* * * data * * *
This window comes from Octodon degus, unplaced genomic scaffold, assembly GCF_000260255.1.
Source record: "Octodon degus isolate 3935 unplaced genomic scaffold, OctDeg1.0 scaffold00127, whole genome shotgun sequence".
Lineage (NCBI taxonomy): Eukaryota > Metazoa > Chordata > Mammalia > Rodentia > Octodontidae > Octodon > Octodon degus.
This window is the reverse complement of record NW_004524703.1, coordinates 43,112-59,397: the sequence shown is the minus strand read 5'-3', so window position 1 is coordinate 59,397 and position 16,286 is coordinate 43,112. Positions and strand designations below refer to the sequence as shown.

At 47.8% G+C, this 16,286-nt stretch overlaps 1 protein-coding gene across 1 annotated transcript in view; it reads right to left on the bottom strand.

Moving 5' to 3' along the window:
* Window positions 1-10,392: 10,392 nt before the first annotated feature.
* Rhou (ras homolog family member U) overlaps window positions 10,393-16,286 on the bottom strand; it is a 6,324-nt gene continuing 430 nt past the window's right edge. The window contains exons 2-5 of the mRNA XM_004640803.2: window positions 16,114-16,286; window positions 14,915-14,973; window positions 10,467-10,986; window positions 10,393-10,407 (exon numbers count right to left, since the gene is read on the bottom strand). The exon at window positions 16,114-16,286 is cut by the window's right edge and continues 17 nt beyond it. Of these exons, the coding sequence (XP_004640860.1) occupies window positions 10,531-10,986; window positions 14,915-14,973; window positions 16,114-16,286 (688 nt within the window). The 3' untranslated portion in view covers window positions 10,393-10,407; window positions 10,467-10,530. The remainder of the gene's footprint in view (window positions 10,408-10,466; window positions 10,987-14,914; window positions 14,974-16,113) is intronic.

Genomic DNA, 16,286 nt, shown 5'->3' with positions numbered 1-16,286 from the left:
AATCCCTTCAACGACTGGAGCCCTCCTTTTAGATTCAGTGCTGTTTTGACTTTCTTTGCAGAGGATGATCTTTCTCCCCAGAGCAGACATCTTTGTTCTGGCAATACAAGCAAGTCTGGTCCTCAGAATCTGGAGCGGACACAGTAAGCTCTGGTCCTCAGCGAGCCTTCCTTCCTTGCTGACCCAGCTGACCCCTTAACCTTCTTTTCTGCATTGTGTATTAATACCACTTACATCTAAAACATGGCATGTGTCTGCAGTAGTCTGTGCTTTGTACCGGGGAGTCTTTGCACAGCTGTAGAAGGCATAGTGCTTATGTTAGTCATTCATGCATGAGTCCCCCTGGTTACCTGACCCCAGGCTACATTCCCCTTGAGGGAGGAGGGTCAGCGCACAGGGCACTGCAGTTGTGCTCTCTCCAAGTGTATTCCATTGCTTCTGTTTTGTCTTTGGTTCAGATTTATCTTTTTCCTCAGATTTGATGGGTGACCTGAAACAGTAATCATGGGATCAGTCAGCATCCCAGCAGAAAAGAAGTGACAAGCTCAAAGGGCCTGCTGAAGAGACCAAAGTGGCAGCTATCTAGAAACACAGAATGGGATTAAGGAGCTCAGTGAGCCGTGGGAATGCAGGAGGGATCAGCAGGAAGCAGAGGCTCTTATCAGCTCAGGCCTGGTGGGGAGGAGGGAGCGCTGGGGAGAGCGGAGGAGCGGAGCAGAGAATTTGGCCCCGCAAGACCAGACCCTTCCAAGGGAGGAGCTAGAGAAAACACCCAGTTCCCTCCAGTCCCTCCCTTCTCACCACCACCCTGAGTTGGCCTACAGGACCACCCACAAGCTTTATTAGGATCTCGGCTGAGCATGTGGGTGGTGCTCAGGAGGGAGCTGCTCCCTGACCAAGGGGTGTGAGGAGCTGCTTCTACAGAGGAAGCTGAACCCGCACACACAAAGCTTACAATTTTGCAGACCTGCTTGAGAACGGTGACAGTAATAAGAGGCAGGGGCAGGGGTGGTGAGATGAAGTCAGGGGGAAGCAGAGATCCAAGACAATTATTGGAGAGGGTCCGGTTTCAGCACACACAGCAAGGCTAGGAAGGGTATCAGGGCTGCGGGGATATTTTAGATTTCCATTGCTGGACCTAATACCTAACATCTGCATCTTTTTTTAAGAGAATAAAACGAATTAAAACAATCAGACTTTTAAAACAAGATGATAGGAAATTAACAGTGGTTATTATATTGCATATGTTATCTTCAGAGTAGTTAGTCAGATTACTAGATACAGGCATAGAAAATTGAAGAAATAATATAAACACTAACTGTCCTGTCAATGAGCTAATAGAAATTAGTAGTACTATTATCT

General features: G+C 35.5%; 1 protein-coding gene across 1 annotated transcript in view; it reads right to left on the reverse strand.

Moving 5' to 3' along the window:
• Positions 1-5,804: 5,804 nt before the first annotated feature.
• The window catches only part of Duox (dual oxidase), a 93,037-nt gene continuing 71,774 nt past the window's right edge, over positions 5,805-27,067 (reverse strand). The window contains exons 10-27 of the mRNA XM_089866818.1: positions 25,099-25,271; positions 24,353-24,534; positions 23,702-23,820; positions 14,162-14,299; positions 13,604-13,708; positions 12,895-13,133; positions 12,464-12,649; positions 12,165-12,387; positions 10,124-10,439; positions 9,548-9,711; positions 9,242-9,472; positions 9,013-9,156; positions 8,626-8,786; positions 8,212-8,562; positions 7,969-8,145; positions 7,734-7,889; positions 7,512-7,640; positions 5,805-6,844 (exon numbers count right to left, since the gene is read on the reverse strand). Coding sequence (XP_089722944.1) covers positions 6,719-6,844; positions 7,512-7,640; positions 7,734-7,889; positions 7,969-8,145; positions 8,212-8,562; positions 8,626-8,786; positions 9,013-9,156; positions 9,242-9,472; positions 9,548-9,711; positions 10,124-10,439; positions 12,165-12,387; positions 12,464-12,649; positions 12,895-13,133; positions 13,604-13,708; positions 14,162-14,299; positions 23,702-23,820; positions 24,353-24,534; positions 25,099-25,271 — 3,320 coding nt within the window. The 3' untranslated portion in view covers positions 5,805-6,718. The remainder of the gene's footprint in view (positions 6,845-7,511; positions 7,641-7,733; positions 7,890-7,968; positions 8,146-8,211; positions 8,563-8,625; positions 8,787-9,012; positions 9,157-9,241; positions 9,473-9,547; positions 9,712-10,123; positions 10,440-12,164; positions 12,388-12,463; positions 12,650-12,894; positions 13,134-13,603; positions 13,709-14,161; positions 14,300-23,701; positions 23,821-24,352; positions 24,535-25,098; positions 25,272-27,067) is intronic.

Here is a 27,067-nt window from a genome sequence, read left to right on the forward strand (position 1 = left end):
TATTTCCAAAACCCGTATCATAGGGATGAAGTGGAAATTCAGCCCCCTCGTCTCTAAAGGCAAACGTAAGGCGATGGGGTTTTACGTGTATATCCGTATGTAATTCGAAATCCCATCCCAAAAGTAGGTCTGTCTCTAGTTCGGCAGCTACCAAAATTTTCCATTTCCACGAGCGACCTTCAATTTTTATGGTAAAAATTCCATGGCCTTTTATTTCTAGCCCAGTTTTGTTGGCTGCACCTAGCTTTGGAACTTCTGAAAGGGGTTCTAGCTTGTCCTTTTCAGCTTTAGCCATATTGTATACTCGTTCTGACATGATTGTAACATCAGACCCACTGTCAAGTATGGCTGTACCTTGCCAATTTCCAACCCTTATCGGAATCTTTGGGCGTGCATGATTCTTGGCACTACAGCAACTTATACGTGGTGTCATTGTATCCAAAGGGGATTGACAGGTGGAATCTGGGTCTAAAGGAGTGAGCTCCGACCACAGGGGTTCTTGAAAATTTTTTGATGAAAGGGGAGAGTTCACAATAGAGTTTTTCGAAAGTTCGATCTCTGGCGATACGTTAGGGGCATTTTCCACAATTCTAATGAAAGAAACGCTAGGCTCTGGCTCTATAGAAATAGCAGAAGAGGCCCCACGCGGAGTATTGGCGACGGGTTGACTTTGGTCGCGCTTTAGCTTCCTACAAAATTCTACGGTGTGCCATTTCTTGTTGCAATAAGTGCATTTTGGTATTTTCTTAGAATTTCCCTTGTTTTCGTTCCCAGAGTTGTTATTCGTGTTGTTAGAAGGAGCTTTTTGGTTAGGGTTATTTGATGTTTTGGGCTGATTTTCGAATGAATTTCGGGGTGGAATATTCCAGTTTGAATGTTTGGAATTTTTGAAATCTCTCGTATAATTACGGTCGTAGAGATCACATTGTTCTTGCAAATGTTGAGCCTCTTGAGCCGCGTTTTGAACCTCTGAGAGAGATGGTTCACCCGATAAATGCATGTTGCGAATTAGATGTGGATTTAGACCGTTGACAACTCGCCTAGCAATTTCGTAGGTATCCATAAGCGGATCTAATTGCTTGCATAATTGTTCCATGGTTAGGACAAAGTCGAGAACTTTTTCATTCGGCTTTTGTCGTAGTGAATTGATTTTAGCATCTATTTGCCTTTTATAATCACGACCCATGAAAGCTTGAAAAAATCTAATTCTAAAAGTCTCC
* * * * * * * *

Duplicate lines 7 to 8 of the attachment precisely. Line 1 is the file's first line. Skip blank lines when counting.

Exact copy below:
* Window positions 1-10,392: 10,392 nt before the first annotated feature.
* Rhou (ras homolog family member U) overlaps window positions 10,393-16,286 on the bottom strand; it is a 6,324-nt gene continuing 430 nt past the window's right edge. The window contains exons 2-5 of the mRNA XM_004640803.2: window positions 16,114-16,286; window positions 14,915-14,973; window positions 10,467-10,986; window positions 10,393-10,407 (exon numbers count right to left, since the gene is read on the bottom strand). The exon at window positions 16,114-16,286 is cut by the window's right edge and continues 17 nt beyond it. Of these exons, the coding sequence (XP_004640860.1) occupies window positions 10,531-10,986; window positions 14,915-14,973; window positions 16,114-16,286 (688 nt within the window). The 3' untranslated portion in view covers window positions 10,393-10,407; window positions 10,467-10,530. The remainder of the gene's footprint in view (window positions 10,408-10,466; window positions 10,987-14,914; window positions 14,974-16,113) is intronic.